In this article, a shootout between border patrol officials and illegal immigrants on the northern edge of the O’odham reservation resulted in the death of one individual this past October. Such occurrences are not infrequent. This article states that, “The O’odham Reservation is regularly used as a smuggling corridor for marijuana.” Though the police agents can cause issues and disturbances on the reservation, U.S/Mexico border issues warrant their presence. Although sometimes insensitive to O’odham culture, the agents are there to do their jobs by protecting the people. If these officers spent more time getting to know the tribe’s practices and understanding their way of life, I think a much needed sense of respect could come from it.

I recently watched the documentary Virunga, a film that covers the struggle between Virunga park rangers to protect this African national park from British oil company SOCO, which is interested in exploring the park’s oil reserves. Part of the documentary describes the complex relationship between park rangers and the people of Congo. Though some Congolese citizens are interested in park conservation, there are others who are willing to exploit Virunga for it’s lucrative resources. My knee-jerk reaction was that I really disliked these individuals who wanted to destroy the beautiful and incomparable Virunga park (home to some of the last remaining mountain gorillas on earth) for something as temporary and dirty as oil.

But I was then presented with the reality that Congolese people face every day – lack of food, water, and proper housing. I don’t really have to think twice about these things. Oil could give the Congo an extraordinary economic boost, bringing the country money that the tourism of Virunga park never could. While the park rangers are focusing on Virunga park’s future, the Congolese people are focusing on their own. It’s much easier for me to advocate for wildlife preservation over economic gain when I’m not directly influenced by this struggle. (However, I do maintain that Virunga park preservation is in the best interest of the Congo. I can almost guarantee that SOCO will come in, extract the park’s oil supply – leaving a mess in it’s wake – and take virtually all the profits for itself. African countries have had/still have European industries exploit them time and time again, and this will be no different.)

Mr. Francisco’s comments regarding the relationship between O’odham reservation residents and the law enforcement assigned to them made me think deeper about the ‘why’ behind cultural struggles/disagreements. At times it is difficult for me to see the other side to situations I think are so obvious. However thinking deeper about why an opposing opinion exists allows greater understanding and even possible solution development to occur.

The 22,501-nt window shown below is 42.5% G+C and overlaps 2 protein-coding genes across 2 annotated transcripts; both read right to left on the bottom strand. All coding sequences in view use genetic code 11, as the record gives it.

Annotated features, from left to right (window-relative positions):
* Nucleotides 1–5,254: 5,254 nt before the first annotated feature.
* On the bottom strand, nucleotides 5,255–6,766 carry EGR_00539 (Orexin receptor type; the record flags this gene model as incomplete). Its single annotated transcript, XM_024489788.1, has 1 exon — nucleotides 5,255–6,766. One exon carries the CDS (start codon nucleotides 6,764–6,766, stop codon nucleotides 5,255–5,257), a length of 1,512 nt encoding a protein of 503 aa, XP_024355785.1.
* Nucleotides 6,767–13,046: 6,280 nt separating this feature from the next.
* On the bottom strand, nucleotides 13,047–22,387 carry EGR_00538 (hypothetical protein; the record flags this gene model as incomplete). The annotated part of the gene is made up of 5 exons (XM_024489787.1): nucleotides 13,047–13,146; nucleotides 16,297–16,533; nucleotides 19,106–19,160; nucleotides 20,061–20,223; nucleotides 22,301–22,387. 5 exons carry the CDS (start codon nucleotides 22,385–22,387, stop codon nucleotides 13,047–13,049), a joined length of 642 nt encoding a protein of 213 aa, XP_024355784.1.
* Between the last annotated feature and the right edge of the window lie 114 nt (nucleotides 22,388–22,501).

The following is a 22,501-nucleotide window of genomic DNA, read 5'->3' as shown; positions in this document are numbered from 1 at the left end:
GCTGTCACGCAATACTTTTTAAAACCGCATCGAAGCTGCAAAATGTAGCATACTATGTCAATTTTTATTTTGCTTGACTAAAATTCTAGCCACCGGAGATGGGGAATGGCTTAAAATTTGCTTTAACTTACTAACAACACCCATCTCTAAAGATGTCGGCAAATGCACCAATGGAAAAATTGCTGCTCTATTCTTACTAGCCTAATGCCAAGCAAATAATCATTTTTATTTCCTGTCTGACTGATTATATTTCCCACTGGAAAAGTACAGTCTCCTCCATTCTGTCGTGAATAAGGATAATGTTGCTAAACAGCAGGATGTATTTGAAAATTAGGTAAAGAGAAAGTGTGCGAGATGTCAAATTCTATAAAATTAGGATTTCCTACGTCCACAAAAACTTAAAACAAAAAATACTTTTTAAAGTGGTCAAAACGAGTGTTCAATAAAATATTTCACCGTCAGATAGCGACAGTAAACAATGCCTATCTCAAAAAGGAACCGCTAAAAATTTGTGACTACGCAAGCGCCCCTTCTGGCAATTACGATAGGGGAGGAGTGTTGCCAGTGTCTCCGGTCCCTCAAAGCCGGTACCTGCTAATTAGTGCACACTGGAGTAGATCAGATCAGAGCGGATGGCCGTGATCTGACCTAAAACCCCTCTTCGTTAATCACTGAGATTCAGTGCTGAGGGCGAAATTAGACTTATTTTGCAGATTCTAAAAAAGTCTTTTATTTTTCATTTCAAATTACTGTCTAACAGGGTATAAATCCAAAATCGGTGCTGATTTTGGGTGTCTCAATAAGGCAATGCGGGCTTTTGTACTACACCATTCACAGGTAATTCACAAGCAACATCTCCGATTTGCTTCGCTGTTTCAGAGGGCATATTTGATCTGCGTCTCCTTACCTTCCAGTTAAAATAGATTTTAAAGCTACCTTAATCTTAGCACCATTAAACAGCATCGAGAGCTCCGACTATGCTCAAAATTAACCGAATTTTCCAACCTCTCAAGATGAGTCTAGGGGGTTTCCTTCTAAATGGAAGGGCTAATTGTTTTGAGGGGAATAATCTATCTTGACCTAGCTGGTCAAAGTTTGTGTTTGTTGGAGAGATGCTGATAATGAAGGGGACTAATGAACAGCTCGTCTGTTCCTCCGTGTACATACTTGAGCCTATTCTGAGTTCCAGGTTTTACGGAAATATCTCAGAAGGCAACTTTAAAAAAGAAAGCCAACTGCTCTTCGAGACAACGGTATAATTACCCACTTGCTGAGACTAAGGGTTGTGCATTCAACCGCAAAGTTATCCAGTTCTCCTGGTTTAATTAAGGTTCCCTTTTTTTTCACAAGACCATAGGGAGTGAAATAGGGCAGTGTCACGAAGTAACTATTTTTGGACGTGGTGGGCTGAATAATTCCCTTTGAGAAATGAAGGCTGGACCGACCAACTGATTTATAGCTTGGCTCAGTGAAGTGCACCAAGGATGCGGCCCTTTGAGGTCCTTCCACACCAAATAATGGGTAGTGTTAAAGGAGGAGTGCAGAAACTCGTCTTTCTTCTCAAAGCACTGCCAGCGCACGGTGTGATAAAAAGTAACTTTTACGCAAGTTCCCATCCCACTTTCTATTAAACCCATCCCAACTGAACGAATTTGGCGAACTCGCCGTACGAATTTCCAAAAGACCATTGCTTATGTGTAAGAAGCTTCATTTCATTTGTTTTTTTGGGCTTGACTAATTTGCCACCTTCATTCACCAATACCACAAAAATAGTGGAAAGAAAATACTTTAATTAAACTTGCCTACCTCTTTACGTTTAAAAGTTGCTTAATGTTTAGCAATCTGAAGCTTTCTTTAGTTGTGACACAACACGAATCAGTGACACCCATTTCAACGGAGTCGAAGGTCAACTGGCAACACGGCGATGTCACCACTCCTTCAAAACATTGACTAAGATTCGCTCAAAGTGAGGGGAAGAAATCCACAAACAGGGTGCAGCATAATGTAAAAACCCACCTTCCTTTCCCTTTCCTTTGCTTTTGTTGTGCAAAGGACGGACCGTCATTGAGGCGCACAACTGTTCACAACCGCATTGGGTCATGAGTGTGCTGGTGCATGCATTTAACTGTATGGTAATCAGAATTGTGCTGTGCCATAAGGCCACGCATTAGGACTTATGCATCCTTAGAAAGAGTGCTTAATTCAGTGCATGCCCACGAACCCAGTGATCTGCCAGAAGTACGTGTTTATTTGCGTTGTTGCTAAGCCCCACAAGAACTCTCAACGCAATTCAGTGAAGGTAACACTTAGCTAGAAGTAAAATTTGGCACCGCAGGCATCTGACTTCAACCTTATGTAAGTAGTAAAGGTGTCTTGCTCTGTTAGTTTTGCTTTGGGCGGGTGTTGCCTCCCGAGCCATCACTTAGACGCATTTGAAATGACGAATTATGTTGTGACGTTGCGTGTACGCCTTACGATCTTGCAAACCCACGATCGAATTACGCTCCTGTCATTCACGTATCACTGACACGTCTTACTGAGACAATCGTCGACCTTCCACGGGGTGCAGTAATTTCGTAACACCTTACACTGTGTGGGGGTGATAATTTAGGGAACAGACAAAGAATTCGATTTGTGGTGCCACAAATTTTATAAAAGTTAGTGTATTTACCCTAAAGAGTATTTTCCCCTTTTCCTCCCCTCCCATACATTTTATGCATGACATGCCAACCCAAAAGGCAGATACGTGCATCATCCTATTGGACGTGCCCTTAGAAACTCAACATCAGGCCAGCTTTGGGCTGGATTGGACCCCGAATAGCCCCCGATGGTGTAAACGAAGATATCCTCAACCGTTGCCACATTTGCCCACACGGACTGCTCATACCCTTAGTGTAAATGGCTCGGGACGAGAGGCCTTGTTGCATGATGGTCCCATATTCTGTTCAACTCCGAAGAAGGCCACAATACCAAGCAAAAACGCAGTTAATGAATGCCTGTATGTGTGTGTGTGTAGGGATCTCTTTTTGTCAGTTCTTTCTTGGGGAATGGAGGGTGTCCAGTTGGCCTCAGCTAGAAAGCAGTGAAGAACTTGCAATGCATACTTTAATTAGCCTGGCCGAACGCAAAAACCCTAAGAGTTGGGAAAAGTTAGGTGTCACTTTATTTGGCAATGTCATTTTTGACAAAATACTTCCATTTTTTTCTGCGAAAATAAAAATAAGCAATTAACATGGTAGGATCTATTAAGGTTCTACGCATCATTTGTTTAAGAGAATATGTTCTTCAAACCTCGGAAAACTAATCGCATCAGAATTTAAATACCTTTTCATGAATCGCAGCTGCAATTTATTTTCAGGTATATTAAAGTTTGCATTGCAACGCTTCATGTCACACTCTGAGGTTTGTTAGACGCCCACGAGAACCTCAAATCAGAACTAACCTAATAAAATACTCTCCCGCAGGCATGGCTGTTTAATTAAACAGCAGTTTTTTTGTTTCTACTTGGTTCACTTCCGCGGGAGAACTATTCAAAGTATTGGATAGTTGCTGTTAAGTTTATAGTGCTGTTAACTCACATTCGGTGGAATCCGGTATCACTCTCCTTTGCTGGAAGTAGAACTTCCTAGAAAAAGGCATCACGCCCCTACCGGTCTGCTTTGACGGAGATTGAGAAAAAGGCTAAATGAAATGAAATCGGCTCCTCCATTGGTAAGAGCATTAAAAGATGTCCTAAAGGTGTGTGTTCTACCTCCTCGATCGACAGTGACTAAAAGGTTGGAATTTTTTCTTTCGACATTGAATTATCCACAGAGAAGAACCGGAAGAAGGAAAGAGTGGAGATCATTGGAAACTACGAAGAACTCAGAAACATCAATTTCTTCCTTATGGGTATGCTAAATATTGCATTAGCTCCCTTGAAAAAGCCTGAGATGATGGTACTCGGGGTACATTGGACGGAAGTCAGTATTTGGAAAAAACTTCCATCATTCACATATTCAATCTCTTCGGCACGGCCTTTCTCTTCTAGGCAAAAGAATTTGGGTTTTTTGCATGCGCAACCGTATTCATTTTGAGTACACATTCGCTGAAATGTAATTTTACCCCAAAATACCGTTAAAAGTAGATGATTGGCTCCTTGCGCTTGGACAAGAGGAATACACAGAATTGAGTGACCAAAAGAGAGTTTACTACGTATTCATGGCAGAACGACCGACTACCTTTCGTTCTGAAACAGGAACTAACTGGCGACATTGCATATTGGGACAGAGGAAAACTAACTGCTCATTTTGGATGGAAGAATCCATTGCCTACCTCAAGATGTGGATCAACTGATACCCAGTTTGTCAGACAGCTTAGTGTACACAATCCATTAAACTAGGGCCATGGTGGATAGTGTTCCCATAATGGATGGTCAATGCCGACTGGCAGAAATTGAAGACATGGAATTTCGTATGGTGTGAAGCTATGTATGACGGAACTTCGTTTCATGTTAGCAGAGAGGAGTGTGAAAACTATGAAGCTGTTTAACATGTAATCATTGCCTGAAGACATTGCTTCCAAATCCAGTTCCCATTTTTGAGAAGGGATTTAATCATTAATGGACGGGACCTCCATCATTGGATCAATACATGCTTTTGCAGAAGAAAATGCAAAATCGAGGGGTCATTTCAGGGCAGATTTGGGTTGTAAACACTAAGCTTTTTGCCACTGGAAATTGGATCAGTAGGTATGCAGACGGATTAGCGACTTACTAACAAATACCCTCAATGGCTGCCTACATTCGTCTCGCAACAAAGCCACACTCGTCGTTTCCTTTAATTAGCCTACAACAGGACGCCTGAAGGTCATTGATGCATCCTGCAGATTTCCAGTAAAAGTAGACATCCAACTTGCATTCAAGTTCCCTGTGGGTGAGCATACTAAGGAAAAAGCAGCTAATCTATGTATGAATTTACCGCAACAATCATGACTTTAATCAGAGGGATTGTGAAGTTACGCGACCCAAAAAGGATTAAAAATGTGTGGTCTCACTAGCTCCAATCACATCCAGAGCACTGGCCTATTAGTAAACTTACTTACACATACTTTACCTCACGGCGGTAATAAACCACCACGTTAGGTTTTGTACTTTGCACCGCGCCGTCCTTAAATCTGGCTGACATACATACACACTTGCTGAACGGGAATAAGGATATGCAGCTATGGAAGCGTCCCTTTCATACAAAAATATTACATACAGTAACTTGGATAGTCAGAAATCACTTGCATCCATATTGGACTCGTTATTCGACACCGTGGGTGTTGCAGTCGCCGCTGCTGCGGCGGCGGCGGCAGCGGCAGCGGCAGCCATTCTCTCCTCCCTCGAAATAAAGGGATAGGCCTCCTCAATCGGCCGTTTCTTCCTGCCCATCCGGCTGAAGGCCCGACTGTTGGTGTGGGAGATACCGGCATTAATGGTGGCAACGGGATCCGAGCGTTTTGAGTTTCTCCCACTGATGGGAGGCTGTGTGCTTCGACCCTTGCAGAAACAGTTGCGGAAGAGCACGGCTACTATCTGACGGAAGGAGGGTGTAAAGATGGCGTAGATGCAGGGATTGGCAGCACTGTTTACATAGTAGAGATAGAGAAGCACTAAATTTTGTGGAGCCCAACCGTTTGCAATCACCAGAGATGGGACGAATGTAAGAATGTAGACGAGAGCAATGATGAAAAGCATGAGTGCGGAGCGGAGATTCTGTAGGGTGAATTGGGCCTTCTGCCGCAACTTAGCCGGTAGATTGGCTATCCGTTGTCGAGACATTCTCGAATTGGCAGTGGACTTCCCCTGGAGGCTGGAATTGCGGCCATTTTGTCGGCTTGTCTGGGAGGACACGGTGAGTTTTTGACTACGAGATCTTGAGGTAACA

Great American Spirit Cigarettes

Through my experiences with social media and advertising, I’ve come to realize that marketing is just a strategy that capitalizes on stereotypes, fads, and Photoshop to get ahead. But I’ve become much less understanding of these manipulative techniques since encountering an advertisement for Natural American Spirit cigarettes a few weeks ago.

I’ll start with the obvious issue – using a Native American (who must be wearing a feather headdress, since that’s what all the authentic Native Americans are doing) smoking a ceremonial pipe as the brand’s logo. Pipes were often used in tribes when discussing important matters like treaties or when performing ceremonial activities in the presence of other Native Americans. So what the heck do they have to do with a pack of dirty cigarettes? I may be a bit bias since deliberately poisoning your body by inhaling toxic smoke is not high on my list of things to do, but there is a big difference between the use of smoking for Native Americans and how cigarettes are used today. Contrary to the unifying and sometimes spiritual role of the Native American pipe, there are people today who go through over a pack of cigarettes a day as a means to placate their stress and craving for nicotine. Smoking culture is very different between these two societies, but it is easy to see why the marketers of Natural American Spirit want to label their brand this way. The whole premise of their product is that is it “natural” – the bottom of the carton reads “100% additive free natural tobacco.” Clearly this brand wants to be viewed as being close to the earth, almost healthy in contrast to other cigarette brands that are packed with chemicals and other additives. A perfect way to spin the product this way is by latching it onto Native American culture. Tribes are stereotyped as living off the land and leading very nature based lifestyles. So by sticking a Native American figure on the front of a Natural American Spirit carton (don’t forget the feather headdress), the cigarettes suddenly seem more organic and less like the processed poison that they are. Therefore smoking suddenly seems to be this event that keeps you tied with the earth – as if you’re breathing in that “American Spirit”. The very title of the brand lends itself to the Native American practice of smoking during spiritual ceremonies. Natural American Spirit almost gives smoking cigarettes more meaning – you’re not just smoking a pack to nurse that addiction, it’s suddenly a spiritual act.